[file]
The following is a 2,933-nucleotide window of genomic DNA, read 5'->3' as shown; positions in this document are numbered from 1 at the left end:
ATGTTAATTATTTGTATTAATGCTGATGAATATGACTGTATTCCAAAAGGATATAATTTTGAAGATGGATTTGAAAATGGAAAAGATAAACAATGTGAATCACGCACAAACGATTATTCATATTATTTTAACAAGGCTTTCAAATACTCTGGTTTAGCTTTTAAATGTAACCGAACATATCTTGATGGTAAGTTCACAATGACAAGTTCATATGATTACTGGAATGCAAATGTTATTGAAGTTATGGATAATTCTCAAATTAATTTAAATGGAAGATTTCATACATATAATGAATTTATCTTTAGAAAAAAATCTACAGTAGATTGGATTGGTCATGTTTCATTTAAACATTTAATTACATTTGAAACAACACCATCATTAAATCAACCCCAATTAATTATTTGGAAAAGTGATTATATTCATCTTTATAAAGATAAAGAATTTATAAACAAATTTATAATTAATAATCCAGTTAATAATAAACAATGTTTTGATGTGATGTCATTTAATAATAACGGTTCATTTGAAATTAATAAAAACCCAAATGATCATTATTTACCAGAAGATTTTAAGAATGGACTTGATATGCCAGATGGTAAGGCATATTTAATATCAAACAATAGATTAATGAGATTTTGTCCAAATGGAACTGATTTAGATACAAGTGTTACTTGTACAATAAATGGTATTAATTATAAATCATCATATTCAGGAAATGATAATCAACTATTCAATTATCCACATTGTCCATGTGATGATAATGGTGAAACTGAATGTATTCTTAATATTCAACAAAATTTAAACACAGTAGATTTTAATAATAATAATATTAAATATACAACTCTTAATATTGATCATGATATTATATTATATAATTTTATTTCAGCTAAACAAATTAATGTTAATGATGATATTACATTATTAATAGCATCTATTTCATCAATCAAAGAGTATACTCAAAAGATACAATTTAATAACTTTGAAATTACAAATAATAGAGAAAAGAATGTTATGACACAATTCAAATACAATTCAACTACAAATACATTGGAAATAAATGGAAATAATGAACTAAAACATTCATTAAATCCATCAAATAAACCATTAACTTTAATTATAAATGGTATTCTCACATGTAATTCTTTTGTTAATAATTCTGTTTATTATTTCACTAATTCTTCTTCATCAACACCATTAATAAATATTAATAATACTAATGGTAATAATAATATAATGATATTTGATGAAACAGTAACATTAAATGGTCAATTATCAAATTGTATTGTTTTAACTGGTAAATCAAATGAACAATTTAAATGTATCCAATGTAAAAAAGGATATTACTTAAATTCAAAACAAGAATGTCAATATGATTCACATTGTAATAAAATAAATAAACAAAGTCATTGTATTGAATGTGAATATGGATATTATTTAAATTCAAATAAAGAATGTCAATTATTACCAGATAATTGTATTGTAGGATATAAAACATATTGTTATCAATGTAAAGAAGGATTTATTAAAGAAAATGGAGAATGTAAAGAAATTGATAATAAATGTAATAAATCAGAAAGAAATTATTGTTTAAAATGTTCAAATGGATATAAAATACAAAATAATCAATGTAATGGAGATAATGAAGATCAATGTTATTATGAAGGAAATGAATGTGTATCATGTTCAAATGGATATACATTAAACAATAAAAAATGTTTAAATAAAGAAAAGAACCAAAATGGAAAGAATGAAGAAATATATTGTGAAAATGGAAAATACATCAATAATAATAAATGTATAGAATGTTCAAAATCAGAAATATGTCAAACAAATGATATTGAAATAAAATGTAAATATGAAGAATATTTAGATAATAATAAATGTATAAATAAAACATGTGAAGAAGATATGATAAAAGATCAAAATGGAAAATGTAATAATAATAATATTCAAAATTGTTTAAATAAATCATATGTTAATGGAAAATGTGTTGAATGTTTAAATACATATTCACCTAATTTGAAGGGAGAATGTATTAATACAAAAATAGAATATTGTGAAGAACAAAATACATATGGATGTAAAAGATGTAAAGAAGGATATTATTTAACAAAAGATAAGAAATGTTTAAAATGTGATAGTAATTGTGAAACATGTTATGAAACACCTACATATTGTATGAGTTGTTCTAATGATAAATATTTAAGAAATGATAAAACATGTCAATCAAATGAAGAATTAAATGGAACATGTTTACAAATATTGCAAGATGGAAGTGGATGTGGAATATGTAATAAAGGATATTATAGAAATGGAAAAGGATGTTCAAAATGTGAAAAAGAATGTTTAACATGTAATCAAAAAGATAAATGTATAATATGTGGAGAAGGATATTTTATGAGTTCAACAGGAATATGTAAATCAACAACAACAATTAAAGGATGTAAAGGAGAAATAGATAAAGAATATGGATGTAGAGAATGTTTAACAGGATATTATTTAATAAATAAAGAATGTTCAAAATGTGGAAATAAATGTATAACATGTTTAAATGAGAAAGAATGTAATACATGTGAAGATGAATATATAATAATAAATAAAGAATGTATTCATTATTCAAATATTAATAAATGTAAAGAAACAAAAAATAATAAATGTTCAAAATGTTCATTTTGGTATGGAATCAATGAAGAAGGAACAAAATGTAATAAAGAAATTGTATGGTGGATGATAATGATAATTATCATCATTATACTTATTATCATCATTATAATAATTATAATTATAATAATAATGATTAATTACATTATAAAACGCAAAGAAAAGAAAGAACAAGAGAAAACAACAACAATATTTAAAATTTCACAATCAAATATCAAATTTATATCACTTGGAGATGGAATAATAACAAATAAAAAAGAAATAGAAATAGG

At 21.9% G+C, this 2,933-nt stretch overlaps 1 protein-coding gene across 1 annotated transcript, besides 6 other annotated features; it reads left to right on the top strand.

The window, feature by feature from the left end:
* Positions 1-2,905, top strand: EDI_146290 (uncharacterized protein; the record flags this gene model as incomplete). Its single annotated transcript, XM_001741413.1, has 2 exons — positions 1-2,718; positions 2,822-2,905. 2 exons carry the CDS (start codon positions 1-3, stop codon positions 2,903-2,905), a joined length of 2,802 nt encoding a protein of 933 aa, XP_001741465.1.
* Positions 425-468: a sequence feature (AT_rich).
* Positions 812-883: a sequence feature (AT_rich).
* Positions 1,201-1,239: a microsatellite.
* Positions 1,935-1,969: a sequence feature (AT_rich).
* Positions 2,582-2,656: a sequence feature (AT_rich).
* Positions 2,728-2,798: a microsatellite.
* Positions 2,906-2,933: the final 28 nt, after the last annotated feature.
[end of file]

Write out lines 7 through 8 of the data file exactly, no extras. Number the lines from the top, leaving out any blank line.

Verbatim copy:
* Positions 812-883: a sequence feature (AT_rich).
* Positions 1,201-1,239: a microsatellite.